Google's AlphaGo artificial intelligence program took a huge step Tuesday when it punctuated its convincing 4-1 victory over world champion Lee Sedol in Go, a game that dates back to ancient China and could be likened to a more intricate version of chess.
A day after the landmark victory, Demis Hassabis, the CEO and co-founder of Google's DeepMind, took to the company's blog to explain what its AI learned from defeating a world Go champion with 18 international titles.
"We've learned two important things from this experience," Hassabis wrote. "First, this test bodes well for AI's potential in solving other problems. AlphaGo has the ability to look 'globally' across a board — and find solutions that humans either have been trained not to play or would not consider. This has huge potential for using AlphaGo-like technology to find solutions that humans don't necessarily see in other areas.
"Second, while the match has been widely billed as 'man vs. machine,' AlphaGo is really a human achievement," he continued. "Lee Sedol and the AlphaGo team both pushed each other toward new ideas, opportunities and solutions — and in the long run that's something we all stand to benefit from."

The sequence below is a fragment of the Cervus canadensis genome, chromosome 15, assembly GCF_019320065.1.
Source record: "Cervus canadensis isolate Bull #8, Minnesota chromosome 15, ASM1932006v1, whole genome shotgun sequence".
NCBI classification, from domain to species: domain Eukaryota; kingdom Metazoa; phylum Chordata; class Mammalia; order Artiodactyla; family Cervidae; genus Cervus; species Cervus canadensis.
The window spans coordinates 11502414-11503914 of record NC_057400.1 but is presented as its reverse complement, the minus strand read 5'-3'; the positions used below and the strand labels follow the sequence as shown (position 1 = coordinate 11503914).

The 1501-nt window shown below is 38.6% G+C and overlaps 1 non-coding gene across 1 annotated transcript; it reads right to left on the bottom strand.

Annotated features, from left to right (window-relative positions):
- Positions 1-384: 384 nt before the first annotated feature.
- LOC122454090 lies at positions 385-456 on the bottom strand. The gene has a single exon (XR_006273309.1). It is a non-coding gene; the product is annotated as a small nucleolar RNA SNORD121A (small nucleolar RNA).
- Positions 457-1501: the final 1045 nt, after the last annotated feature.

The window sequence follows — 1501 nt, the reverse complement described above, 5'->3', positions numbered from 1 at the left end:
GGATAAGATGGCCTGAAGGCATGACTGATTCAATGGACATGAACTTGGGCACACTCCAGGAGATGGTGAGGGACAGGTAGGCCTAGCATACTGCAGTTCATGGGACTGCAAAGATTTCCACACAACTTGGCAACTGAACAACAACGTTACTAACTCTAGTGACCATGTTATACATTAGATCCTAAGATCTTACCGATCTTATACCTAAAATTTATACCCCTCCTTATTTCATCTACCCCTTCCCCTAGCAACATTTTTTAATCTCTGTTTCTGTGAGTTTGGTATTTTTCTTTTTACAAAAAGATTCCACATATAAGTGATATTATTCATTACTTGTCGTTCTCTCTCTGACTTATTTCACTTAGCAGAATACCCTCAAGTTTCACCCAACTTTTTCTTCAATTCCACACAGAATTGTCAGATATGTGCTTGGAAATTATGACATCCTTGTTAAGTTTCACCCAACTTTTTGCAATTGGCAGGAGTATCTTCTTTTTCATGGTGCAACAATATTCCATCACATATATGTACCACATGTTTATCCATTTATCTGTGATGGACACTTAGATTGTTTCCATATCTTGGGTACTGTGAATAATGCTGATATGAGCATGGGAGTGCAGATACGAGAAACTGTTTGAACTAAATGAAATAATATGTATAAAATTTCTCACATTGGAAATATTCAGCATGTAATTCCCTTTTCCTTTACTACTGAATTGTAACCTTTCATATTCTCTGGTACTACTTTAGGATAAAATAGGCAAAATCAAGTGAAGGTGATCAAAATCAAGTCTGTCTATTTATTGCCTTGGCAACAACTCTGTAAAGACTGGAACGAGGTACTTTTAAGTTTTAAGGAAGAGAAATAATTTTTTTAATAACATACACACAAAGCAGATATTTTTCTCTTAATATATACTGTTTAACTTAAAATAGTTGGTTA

Entering the best-of-five series for the Go match, many AI experts didn't think Google's AlphaGo had reached the point where it would be able to take out Sedol. But storming out of the gate and winning the first three games, before wrapping up the tournament win, 4-1, definitely helped change that feeling.
Google itself was surprised by the rout win.
"To everyone's surprise, including ours, AlphaGo won four of the five games," Hassabis said. "Commentators noted that AlphaGo played many unprecedented, creative, and even 'beautiful' moves. Based on our data, AlphaGo's bold move 37 in Game 2 had a 1 in 10,000 chance of being played by a human."
That being said, Hassabis says that Google's AI still has long way to go, although this win was definitely encouraging and a giant step in the right direction.
Hassabis revealed that Google will be giving its $1 million in prize money to "organizations that support science, technology, engineering and math (STEM) education and Go, as well as UNICEF."